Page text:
Memories that bless and burn: When an Eastern Society Woman Introduced herself to Rudolph Valentino at the Coconut Grove and offered him $5,000 to teach her to tango.
Advertising a beauty clay, rather than the latest kind of Vaseline Rudolph Valentino “The Perfect Lover” charmed a goodly crowd of his feminine admirers at the Armory Thursday evening. Charmed is the word for the youthful Sheik of the movies, sleep and well-mannered, radiant with the fire of youth handsome in the extreme, and attired in the costume in which he first came into fame was a real Prince Charming as he danced with the beautiful Winifred Hudnut, now Mrs. Valentino No.2 on the raised platform in the center of the Armory Floor. Rudy’s following is feminine there is no denying that, for how else would he acquire the title “The Perfect Lover” and is that not sufficient to line up the menfolk as his mortal enemies? It is safe to say that many of the male gender present Thursday night under protest maybe and who went to scoff were won to the ranks of Valentino fans. For Rudy certainly made a good impression though rather stingy in his dancing act. “It was a long wait for the advent of the Sheik, but the womenfolk thought it worthwhile, and loudly and convincingly did they voice their welcome when Rudolph and his wife made their appearance at 9:30 pm. Preceded by their own Argentine Orchestra, the noted pair, attired in the costume so well remembered in “The Four Horsemen” danced the Argentine Tango, a replica of the scene from the famous Ingram picture. With Sombrero, sash, velvet and gold boots and spurs, Valentino appeared as he did in his first big picture, and the scene in the darkened Armory with the spotlight playing on the raised platform, was unique and delightful. Valentino began as a tango dancer and Thursday nights exhibition showed he lost none of his nimbleness. So appealing was the applause that Valentino and his wife consented to an encore, after which the hero of the screen proved his versatility by making a speech. Perfectly at ease, with an Italian accent Valentino took the occasion to denounce what he termed the “picture trust” which he declared was responsible for the fact he was not now appearing in movies. “It was not a case salary with me but rather one of self-respect for I was not willing to appear in the sort of pictures, which the trust insisted I should make. Pictures such as the “Sheik, Young Rajah, and others of this caliber are not the sort in which I care to appear. Valentino himself, he was voted every bit as handsome off the screen as on, and even the men declared him a ‘regular fellow’. Showing evidence of education and culture minus the egoism attributed to him, the former tango dancer, who rose to the exalted position of “worlds most romantic figure” as the program termed him, the young lothario bids fair to hold his present popularity. For whom else would the women fold wait for two hours. Because of the crowd in front of the Armory Valentinos party entered by a side door only to be met with shrieks of delight as he stepped out into the hall. He certainly gave em a big thrill. Running Valentino to a close second for honors was the orchestra which he brought with him and Mrs. Valentino a chilly third. Billed as an Argentines orchestra and attired in gypsy costume, they made a picturesque appearance. Their music proved a delight, especially when they played for the local dancers and they were roundly applauded. The hall was decorated in American and Italian flags. The crowd, no so large as anticipated appeared to have enjoyed its evening.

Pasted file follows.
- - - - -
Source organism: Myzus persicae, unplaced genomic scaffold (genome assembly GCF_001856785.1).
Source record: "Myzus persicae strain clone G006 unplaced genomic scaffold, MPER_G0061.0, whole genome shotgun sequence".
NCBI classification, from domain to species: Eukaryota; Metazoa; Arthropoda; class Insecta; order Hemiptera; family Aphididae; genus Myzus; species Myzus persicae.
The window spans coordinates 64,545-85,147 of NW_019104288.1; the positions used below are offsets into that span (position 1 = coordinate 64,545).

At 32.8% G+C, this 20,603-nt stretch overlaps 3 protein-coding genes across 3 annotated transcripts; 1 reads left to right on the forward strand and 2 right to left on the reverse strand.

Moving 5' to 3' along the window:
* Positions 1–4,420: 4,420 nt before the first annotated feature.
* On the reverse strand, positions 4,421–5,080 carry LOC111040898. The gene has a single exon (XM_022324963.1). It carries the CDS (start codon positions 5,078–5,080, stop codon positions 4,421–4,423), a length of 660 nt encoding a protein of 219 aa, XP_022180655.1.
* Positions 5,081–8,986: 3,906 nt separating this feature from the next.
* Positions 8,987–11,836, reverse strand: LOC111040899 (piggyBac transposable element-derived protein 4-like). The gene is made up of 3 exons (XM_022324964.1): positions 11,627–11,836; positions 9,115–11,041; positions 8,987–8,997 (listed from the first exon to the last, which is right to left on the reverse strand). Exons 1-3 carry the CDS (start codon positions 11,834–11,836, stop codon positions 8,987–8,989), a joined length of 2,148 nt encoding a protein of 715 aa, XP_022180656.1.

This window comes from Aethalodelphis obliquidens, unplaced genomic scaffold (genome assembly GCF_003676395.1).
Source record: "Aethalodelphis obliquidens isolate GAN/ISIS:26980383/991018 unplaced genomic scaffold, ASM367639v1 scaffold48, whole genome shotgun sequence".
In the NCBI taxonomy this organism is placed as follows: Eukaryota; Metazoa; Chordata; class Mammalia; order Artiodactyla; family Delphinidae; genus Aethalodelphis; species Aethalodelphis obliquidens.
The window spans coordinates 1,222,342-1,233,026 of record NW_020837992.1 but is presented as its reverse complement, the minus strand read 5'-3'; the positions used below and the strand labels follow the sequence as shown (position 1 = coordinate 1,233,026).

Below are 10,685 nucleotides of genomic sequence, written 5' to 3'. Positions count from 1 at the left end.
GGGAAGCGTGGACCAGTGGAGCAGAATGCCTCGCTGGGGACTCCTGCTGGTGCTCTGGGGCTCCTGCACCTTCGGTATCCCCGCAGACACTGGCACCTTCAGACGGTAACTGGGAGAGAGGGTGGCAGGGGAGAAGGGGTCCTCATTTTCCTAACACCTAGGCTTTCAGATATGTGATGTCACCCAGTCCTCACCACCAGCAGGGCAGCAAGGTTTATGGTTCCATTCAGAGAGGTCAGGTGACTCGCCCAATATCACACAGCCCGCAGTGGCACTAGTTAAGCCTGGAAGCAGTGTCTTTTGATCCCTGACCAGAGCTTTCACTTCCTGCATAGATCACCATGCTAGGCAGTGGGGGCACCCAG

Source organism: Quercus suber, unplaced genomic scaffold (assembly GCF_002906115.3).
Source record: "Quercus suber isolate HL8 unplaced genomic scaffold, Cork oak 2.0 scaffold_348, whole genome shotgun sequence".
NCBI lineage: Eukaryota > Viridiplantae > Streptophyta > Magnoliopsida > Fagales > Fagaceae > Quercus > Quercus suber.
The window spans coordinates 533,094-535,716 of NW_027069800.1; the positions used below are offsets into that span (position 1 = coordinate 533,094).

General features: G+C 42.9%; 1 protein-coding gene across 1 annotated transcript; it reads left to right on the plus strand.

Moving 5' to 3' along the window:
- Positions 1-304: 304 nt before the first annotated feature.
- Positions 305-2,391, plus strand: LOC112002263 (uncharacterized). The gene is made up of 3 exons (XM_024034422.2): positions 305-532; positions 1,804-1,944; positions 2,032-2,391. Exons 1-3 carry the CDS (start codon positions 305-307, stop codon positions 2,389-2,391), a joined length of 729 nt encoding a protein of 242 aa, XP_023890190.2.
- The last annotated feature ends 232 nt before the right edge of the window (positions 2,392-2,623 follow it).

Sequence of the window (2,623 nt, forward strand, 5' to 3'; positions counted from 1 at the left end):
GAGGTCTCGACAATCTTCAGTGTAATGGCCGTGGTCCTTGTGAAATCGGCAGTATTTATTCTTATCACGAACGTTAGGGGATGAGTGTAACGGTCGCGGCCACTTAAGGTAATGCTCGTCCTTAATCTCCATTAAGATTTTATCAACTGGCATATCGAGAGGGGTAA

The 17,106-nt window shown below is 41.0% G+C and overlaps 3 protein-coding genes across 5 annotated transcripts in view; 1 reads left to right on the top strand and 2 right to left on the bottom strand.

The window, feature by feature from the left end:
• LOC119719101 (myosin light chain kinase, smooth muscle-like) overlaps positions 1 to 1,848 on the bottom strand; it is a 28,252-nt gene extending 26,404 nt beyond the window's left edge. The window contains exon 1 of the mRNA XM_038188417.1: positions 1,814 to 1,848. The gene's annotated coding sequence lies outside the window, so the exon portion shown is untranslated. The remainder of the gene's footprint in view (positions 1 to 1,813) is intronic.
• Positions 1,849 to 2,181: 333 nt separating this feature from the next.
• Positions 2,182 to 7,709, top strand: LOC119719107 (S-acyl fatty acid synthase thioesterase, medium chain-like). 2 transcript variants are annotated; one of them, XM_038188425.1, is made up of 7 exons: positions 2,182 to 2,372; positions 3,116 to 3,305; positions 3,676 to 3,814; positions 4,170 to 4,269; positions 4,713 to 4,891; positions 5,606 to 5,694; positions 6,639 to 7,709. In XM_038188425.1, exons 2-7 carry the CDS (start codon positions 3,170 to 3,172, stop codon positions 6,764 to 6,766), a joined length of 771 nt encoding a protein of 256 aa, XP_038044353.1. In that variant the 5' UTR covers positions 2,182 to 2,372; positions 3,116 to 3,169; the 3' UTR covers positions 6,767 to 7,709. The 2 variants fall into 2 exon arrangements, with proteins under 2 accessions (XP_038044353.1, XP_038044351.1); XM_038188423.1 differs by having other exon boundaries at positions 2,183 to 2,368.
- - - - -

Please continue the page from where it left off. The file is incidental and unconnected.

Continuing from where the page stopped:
Although Rudolph Valentino did not appear in this film. D.W. Griffith did give him a screen test. I think he would of been a perfect fit in this film.